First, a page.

Overhearing Diegetic Music in Narrative Fiction: Instances of Verbally Transmitted Musical Experience
Seeing it as a test case for the experientiality of narrative, I reclaim the concept of diegetic music from film to literature studies. My concern is whether readers can gain musical experience from what Scher dubs “verbal music”—diegetic music’s textual exponent, which I re-theorize in terms of audionarratology. As a storyworld phenomenon, diegetic music is literally heard by characters. However, we can only privilege it over other sonic events of the fictional universe if a specifically musical experience is transmitted across the borders of the diégèse. Seeking a solution to this problem, I borrow theoretical tools from the philosophy of music and cognitive narratology. First, I map three aspects of music—physical sound, tonal movement, and affective narrative—on what I call the “Triangular Iceberg of Musical Experience,” arguing for their complementary presence in individual listening acts, in different proportions. Second, I apply Jahn’s model of externalization/internalization of stories to show the cyclic nature of music’s circulation, which also applies to transitions of music to worlds of narrative fiction and back. Third, my three example case studies of verbal music outline the routes and constraints for readers’ enactive overhearing of diegetic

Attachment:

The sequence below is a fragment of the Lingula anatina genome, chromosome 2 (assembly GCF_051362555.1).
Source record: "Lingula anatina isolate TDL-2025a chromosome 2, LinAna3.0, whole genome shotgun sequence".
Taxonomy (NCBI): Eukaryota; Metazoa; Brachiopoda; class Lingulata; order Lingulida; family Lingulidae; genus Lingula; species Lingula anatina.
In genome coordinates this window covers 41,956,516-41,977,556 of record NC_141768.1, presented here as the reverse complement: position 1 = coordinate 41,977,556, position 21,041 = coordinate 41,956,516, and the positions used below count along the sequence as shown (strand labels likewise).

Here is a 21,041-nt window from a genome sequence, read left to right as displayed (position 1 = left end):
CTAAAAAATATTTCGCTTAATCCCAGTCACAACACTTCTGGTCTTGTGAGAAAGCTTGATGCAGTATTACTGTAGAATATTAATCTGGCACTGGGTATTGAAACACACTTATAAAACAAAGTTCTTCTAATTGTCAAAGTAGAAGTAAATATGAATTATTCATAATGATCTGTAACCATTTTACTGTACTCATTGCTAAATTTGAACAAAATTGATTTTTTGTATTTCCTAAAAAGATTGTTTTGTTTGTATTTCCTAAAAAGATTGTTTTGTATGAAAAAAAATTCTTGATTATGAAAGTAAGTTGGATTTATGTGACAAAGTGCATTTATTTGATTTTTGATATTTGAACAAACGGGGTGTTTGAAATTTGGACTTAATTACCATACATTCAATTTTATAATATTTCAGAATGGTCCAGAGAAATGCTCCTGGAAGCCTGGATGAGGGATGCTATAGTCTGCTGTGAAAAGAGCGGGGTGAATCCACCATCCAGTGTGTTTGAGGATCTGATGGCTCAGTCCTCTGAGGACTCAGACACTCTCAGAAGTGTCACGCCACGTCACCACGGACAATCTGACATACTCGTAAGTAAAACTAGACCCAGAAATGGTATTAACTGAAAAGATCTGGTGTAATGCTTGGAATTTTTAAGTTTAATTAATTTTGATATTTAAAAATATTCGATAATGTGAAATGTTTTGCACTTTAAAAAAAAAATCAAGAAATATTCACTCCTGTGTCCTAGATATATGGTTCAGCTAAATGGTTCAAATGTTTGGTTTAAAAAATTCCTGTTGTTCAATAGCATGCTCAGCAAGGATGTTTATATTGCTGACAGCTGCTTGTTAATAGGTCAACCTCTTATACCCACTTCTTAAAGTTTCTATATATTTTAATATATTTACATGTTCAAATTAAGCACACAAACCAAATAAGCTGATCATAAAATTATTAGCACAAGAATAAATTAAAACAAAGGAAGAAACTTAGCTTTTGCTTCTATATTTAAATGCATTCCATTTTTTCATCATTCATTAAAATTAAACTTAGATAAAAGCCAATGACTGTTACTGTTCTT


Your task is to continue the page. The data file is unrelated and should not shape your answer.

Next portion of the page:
music. Finally, I chart some textual variables to be manipulated in empirical testing of my hypotheses as my proposed follow-up to the present study. The essay demonstrates how “musicalized” prose provides a unique meeting point for reader-oriented narrative theory, intermediality studies, and empirical aesthetics.